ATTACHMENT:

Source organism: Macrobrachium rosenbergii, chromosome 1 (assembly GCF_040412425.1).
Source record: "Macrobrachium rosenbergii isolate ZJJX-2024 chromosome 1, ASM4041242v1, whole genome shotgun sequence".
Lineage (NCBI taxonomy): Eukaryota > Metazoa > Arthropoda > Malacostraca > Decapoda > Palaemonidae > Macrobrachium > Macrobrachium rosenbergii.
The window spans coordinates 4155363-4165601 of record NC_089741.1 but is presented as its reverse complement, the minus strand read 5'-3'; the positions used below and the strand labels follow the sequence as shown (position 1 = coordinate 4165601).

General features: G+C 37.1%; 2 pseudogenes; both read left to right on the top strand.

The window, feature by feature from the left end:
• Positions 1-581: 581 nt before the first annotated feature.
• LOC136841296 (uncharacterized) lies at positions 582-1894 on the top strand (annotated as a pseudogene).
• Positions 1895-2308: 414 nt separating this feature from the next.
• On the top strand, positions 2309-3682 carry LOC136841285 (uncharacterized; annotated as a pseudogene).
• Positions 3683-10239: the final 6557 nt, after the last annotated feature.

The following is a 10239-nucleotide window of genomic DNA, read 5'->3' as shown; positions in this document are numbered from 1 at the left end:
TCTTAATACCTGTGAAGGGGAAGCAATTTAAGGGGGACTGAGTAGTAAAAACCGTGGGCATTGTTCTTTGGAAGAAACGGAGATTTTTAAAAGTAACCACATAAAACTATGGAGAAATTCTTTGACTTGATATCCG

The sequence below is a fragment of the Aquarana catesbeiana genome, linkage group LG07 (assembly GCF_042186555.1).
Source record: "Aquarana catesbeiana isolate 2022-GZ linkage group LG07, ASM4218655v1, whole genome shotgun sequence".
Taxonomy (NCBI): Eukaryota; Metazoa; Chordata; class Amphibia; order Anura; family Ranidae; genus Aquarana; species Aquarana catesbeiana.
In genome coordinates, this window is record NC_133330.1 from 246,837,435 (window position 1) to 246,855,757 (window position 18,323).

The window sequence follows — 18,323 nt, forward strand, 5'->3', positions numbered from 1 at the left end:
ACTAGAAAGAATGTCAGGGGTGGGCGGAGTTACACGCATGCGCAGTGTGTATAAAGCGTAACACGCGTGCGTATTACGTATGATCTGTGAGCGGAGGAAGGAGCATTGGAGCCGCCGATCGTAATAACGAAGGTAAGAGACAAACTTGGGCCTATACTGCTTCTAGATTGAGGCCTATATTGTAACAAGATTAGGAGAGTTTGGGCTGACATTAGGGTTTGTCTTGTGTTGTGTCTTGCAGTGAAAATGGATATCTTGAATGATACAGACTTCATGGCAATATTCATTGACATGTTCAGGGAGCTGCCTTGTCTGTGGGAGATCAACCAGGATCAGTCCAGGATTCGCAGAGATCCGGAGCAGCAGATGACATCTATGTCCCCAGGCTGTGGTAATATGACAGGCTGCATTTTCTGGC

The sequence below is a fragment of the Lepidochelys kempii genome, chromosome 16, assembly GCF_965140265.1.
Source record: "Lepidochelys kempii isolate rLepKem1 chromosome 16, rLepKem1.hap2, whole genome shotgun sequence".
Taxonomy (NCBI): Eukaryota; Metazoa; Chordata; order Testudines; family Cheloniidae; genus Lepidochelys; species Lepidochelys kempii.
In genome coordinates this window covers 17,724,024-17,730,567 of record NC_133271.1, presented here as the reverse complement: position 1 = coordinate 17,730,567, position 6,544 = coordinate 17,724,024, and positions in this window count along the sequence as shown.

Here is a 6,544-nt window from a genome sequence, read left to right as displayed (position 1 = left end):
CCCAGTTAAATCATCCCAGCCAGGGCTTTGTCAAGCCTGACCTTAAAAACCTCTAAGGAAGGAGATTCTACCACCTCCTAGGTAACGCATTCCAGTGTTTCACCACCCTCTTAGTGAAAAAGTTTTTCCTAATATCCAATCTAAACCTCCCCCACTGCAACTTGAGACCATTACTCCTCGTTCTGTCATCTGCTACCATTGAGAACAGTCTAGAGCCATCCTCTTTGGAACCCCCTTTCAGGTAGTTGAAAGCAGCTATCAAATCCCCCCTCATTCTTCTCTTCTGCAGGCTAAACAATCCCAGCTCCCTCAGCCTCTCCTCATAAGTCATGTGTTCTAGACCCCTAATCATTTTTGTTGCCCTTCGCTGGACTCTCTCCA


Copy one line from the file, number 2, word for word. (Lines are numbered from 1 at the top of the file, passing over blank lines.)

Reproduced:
Source record: "Macrobrachium rosenbergii isolate ZJJX-2024 chromosome 1, ASM4041242v1, whole genome shotgun sequence".